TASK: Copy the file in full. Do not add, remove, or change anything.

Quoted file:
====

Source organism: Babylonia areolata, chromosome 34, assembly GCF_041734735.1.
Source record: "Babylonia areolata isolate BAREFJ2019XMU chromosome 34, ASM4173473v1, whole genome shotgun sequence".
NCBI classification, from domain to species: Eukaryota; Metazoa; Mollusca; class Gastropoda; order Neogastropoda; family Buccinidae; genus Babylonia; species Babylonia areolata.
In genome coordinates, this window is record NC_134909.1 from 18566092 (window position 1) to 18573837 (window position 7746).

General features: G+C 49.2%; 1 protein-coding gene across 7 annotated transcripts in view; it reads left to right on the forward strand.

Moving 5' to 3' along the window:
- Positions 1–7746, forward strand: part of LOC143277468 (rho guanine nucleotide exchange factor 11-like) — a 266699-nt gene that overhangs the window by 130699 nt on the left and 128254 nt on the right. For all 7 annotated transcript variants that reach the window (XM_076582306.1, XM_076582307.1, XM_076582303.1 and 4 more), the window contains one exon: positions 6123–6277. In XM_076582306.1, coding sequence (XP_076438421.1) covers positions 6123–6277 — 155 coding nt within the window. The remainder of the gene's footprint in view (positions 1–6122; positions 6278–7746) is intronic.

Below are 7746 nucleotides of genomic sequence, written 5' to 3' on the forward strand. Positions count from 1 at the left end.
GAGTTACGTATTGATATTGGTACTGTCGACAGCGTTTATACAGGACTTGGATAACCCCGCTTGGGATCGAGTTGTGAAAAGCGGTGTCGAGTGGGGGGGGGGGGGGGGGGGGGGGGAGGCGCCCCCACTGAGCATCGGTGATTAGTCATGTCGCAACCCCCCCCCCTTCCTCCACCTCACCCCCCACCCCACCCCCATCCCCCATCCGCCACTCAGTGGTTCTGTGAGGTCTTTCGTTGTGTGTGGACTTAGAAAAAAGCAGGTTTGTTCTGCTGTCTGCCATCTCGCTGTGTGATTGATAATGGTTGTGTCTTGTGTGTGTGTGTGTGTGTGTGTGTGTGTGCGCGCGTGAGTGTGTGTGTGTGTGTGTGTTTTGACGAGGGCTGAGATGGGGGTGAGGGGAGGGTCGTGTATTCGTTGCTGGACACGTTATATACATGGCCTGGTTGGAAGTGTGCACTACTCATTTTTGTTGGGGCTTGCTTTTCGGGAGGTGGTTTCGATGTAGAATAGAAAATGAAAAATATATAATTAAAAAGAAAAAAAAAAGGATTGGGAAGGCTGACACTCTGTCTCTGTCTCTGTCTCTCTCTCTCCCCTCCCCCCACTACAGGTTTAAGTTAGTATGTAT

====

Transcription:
Source organism: Babylonia areolata, chromosome 34, assembly GCF_041734735.1.
Source record: "Babylonia areolata isolate BAREFJ2019XMU chromosome 34, ASM4173473v1, whole genome shotgun sequence".
NCBI classification, from domain to species: Eukaryota; Metazoa; Mollusca; class Gastropoda; order Neogastropoda; family Buccinidae; genus Babylonia; species Babylonia areolata.
In genome coordinates, this window is record NC_134909.1 from 18566092 (window position 1) to 18573837 (window position 7746).

General features: G+C 49.2%; 1 protein-coding gene across 7 annotated transcripts in view; it reads left to right on the forward strand.

Moving 5' to 3' along the window:
- Positions 1–7746, forward strand: part of LOC143277468 (rho guanine nucleotide exchange factor 11-like) — a 266699-nt gene that overhangs the window by 130699 nt on the left and 128254 nt on the right. For all 7 annotated transcript variants that reach the window (XM_076582306.1, XM_076582307.1, XM_076582303.1 and 4 more), the window contains one exon: positions 6123–6277. In XM_076582306.1, coding sequence (XP_076438421.1) covers positions 6123–6277 — 155 coding nt within the window. The remainder of the gene's footprint in view (positions 1–6122; positions 6278–7746) is intronic.

Below are 7746 nucleotides of genomic sequence, written 5' to 3' on the forward strand. Positions count from 1 at the left end.
GAGTTACGTATTGATATTGGTACTGTCGACAGCGTTTATACAGGACTTGGATAACCCCGCTTGGGATCGAGTTGTGAAAAGCGGTGTCGAGTGGGGGGGGGGGGGGGGGGGGGGGGAGGCGCCCCCACTGAGCATCGGTGATTAGTCATGTCGCAACCCCCCCCCCTTCCTCCACCTCACCCCCCACCCCACCCCCATCCCCCATCCGCCACTCAGTGGTTCTGTGAGGTCTTTCGTTGTGTGTGGACTTAGAAAAAAGCAGGTTTGTTCTGCTGTCTGCCATCTCGCTGTGTGATTGATAATGGTTGTGTCTTGTGTGTGTGTGTGTGTGTGTGTGTGTGTGCGCGCGTGAGTGTGTGTGTGTGTGTGTGTTTTGACGAGGGCTGAGATGGGGGTGAGGGGAGGGTCGTGTATTCGTTGCTGGACACGTTATATACATGGCCTGGTTGGAAGTGTGCACTACTCATTTTTGTTGGGGCTTGCTTTTCGGGAGGTGGTTTCGATGTAGAATAGAAAATGAAAAATATATAATTAAAAAGAAAAAAAAAAGGATTGGGAAGGCTGACACTCTGTCTCTGTCTCTGTCTCTCTCTCTCCCCTCCCCCCACTACAGGTTTAAGTTAGTATGTAT